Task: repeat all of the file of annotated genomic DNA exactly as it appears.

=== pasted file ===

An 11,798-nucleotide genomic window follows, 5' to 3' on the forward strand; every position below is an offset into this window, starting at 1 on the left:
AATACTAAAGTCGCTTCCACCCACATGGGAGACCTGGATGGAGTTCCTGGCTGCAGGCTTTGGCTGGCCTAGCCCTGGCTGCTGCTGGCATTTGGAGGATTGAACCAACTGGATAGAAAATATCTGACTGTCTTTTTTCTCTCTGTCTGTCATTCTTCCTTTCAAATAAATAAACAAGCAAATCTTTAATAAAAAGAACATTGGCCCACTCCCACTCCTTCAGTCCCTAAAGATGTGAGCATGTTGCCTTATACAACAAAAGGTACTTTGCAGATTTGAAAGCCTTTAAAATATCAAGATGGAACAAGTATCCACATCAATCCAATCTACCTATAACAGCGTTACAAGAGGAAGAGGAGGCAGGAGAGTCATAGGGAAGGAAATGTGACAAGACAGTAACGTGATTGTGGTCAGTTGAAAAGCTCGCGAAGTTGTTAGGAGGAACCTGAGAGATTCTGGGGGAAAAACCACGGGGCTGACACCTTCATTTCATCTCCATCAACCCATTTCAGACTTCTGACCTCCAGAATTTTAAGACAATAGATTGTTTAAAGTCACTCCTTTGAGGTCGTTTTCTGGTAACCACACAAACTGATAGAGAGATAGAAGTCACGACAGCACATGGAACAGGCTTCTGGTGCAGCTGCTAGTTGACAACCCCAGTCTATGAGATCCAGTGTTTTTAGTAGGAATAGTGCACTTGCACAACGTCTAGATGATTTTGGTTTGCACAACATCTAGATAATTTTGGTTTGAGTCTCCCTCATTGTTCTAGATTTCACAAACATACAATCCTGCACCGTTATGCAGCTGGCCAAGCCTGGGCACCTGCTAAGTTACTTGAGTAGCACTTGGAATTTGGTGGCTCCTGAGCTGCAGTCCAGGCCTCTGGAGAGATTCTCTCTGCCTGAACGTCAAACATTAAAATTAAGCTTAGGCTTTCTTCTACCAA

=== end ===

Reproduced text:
An 11,798-nucleotide genomic window follows, 5' to 3' on the forward strand; every position below is an offset into this window, starting at 1 on the left:
AATACTAAAGTCGCTTCCACCCACATGGGAGACCTGGATGGAGTTCCTGGCTGCAGGCTTTGGCTGGCCTAGCCCTGGCTGCTGCTGGCATTTGGAGGATTGAACCAACTGGATAGAAAATATCTGACTGTCTTTTTTCTCTCTGTCTGTCATTCTTCCTTTCAAATAAATAAACAAGCAAATCTTTAATAAAAAGAACATTGGCCCACTCCCACTCCTTCAGTCCCTAAAGATGTGAGCATGTTGCCTTATACAACAAAAGGTACTTTGCAGATTTGAAAGCCTTTAAAATATCAAGATGGAACAAGTATCCACATCAATCCAATCTACCTATAACAGCGTTACAAGAGGAAGAGGAGGCAGGAGAGTCATAGGGAAGGAAATGTGACAAGACAGTAACGTGATTGTGGTCAGTTGAAAAGCTCGCGAAGTTGTTAGGAGGAACCTGAGAGATTCTGGGGGAAAAACCACGGGGCTGACACCTTCATTTCATCTCCATCAACCCATTTCAGACTTCTGACCTCCAGAATTTTAAGACAATAGATTGTTTAAAGTCACTCCTTTGAGGTCGTTTTCTGGTAACCACACAAACTGATAGAGAGATAGAAGTCACGACAGCACATGGAACAGGCTTCTGGTGCAGCTGCTAGTTGACAACCCCAGTCTATGAGATCCAGTGTTTTTAGTAGGAATAGTGCACTTGCACAACGTCTAGATGATTTTGGTTTGCACAACATCTAGATAATTTTGGTTTGAGTCTCCCTCATTGTTCTAGATTTCACAAACATACAATCCTGCACCGTTATGCAGCTGGCCAAGCCTGGGCACCTGCTAAGTTACTTGAGTAGCACTTGGAATTTGGTGGCTCCTGAGCTGCAGTCCAGGCCTCTGGAGAGATTCTCTCTGCCTGAACGTCAAACATTAAAATTAAGCTTAGGCTTTCTTCTACCAA